Deathly Hallows Discussion Point #1: The Covers

Most of us read the Scholastic “regular” edition that featured Harry and Lord Voldemort on the cover. It seems that the artist, for her own reasons or under instructions, decided not to present an event from the book (she had said in more than one interview that the curtains were to make a bookends set with her first book cover that also featured them). In contrast, the Bloomsbury front cover (children’s edition) seemed to be a dramatic rendering of the escape from the Lestrange bank vault within Gringotts. The spine, too, had the Deathly Hallows tri-gram, the back cover Hogwarts on ice (?), and a Stag Patronus on the inside front flap. As much as I enjoyed the Scholastic cover, I wonder why the artist didn’t choose any of the exciting moments from the book for the finale front. What are your thoughts on the GrandPre cover after finishing the series finish?

Deathly Hallows Discussion Point #2: The Opening Quotations

Ms. Rowling decided to open Deathly Hallows with quotations from Aeschylus’ Libation Bearers and William Penn’s More Fruits of Solitude. Penn (1644-1718) was a notable Quaker and non-conformist; Aeschylus (524-486 BC) was a notable Athenian soldier and playwright. The play from which the Aeschylus quotation is from, the Libation Bearers, is the story of Orestes, a young man with a scar on his forehead, and his taking revenge on the muderers of his father, Agamemnon. Both quotations are about life after death and both the reality and accessibility of those who are dead that we have loved. Why do you think Ms. Rowling chose these two passages from these two authors? Does it point to a core meaning for the book?

Deathly Hallows Discussion Point #3: Christian Ending?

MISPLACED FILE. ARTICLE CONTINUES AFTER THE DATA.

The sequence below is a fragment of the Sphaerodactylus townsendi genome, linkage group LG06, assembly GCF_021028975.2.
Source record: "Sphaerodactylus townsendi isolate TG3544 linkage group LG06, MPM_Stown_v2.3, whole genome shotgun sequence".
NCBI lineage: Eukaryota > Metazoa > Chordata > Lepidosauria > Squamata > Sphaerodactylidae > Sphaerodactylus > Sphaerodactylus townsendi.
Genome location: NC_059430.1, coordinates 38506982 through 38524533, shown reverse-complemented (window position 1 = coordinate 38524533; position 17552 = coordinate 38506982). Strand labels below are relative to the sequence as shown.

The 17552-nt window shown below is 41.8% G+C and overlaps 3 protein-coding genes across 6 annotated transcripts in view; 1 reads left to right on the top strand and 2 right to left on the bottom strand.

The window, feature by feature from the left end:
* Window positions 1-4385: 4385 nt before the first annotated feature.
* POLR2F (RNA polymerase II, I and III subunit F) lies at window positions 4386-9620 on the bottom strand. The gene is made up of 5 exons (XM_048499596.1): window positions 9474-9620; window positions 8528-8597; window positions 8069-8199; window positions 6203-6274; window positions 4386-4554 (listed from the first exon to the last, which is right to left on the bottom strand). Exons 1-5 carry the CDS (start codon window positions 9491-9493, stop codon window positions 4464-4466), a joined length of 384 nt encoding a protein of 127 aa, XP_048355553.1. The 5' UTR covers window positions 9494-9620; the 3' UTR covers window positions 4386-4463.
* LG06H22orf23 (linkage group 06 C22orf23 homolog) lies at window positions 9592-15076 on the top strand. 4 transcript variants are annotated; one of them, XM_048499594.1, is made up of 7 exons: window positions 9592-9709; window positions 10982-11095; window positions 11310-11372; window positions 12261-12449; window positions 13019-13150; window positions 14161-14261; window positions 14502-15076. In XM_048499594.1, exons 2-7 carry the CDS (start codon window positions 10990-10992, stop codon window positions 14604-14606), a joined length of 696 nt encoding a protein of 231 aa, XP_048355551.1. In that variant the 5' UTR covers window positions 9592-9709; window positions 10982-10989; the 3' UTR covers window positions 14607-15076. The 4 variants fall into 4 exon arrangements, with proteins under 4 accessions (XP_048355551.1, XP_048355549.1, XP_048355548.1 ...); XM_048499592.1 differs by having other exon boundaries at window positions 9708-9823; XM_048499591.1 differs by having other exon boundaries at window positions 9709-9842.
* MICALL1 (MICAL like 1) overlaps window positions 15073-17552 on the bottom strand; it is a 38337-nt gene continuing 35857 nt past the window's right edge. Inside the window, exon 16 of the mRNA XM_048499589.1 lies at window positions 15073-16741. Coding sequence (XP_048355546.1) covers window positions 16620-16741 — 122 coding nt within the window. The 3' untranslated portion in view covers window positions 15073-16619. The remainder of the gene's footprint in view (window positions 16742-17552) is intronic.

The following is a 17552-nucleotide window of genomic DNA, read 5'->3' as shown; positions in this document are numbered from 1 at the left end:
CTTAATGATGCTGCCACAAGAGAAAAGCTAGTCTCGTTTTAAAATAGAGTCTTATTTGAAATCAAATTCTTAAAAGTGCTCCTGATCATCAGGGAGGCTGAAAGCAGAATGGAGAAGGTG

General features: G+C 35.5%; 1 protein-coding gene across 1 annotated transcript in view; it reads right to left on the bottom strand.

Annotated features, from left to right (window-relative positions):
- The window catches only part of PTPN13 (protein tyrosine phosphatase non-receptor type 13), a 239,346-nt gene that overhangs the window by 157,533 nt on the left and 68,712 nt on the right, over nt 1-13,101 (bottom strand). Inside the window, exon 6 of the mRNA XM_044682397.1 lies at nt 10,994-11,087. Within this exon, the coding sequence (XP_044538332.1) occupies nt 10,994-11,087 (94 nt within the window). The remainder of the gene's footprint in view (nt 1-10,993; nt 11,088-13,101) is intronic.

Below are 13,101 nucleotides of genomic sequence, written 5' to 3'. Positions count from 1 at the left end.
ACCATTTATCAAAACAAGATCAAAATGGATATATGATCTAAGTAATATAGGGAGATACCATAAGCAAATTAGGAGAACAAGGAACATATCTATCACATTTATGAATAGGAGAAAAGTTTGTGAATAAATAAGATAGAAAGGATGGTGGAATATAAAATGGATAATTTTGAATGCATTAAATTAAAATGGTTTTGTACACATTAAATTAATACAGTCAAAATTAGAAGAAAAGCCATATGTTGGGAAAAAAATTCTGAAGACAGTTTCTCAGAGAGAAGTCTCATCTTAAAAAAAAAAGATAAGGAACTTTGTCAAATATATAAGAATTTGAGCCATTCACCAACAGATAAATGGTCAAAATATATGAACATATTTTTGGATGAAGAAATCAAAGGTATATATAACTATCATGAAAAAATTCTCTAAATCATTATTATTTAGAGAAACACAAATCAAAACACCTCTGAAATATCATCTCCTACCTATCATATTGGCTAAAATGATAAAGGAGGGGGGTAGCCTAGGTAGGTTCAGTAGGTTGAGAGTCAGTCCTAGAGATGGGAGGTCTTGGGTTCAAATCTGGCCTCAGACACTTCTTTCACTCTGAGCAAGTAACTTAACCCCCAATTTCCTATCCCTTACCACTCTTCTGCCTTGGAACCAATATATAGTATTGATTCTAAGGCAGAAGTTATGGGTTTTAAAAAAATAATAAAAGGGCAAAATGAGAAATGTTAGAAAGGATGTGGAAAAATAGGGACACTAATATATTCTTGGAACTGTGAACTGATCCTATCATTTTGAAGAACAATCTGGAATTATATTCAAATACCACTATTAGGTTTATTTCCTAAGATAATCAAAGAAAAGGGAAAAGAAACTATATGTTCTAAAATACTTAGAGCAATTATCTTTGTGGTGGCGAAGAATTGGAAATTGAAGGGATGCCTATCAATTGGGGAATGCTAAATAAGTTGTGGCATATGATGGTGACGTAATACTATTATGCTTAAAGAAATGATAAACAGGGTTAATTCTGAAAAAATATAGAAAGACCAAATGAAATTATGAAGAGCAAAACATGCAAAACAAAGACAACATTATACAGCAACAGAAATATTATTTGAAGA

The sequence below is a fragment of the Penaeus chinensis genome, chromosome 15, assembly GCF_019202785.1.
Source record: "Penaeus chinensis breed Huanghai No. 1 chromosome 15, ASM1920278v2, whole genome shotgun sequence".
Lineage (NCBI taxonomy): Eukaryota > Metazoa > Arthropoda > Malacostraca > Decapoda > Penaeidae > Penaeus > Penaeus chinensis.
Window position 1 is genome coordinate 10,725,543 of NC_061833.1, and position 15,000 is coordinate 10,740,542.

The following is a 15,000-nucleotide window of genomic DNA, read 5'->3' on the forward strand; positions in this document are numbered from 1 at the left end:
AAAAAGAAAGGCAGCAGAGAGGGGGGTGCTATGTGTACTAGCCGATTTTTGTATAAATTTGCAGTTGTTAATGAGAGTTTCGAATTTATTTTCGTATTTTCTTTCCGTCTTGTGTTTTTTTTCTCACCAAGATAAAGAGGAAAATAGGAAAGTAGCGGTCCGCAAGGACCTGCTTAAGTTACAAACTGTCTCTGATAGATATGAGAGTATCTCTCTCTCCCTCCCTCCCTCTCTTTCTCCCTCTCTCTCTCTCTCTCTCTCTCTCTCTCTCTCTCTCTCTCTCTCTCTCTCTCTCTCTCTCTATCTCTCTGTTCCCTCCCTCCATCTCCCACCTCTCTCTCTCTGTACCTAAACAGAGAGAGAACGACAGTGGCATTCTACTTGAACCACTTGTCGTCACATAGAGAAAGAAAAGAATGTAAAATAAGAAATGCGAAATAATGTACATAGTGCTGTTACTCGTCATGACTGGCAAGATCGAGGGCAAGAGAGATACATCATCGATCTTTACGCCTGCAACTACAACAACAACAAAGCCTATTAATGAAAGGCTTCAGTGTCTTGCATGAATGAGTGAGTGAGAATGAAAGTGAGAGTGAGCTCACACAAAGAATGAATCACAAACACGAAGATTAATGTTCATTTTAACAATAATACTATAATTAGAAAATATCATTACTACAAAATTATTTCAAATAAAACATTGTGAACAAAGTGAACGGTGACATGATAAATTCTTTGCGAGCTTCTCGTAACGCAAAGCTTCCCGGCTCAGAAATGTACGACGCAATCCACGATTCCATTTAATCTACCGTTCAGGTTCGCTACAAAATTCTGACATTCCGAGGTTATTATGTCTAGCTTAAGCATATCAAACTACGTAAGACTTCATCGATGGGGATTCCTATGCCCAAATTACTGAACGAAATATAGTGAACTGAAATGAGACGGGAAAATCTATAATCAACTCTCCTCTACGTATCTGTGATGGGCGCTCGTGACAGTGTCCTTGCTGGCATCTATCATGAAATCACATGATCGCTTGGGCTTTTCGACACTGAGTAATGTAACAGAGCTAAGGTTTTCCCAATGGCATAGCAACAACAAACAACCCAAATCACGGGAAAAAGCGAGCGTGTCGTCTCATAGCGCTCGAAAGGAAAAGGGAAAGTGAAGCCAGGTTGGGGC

Ms. Rowling said in a 2000 Vancouver interview that she didn’t talk about her Christian faith because if she did readers from “age 10 to 60” would know exactly how the story would end. In another interview, she told the reporter with questions about her faith to come back after the seventh (and that, if he had read it, he wouldn’t have to come back because his questions would be answered). Harry offers himself as a sacrifice in Chapter 34, experiences something like a holding station for the after-life in Chapter 35, and then rises from the dead (or his figurative death) and slays the evil one in Chapter 36. Did Harry’s walk into the dark forest as sacrificial lamb strike you as Christian allegory, heroic monomyth, or what? Did it meet the expectations created by Ms. Rowling’s interview comments?

Deathly Hallows Discussion Point #4: Stoppered Death

Kathy Leisner of The Leaky Cauldron speculated at what was then Barnes and Noble University just after Half-Blood Prince was published that Severus “stoppered” Albus Dumbledore’s death when he tried to destroy the Ring Horcrux and that he was a dead man walking in the sixth book (an explanation of this theory can be found in the first chapter of my Unlocking Harry Potter: Five Keys for the Serious Reader). Three questions: Was the golden potion Snape gave Dumbledore the potion he mentions in the first Potions class in Stone? Was this the reason that Dumbledore trusted Snape without reservation? If so, why doesn’t he ever tell Severus about the Horcrux hunt?

Deathly Hallows Discussion Point #5: Narrative Misdirection

Ms. Rowling’s signature flair is the stunning ending in which you learn that what Harry thought is not only wrong but outrageously wrong (again, see Unlocking Harry Potter: Five Keys for the Serious Reader for an in-depth look at Ms. Rowling’s use of this narratological trick she gets from Austen’s Emma). The end of Half-Blood Prince seemed to be the exception because Harry has always believed that Snape was bad and in Prince he argues from the start that Draco is up to no-good. We learned, of course, in Deathly Hallows that Harry was mistaken in Prince — everything on the Tower was staged, Severus was acting in obedience — and, incredibly, about Dumbledore as well. What did you think of The Prince’s Tale, in which we learned that Snape was a Heathcliff Hero and that Dumbledore was using Harry Potter all along as a necessary sacrifice in the war against Voldemort? Did the conversation with Albus in King’s Cross soften the blow of learning how Harry was a pawn in Dumbledore’s game? Were you caught off guard in either instance?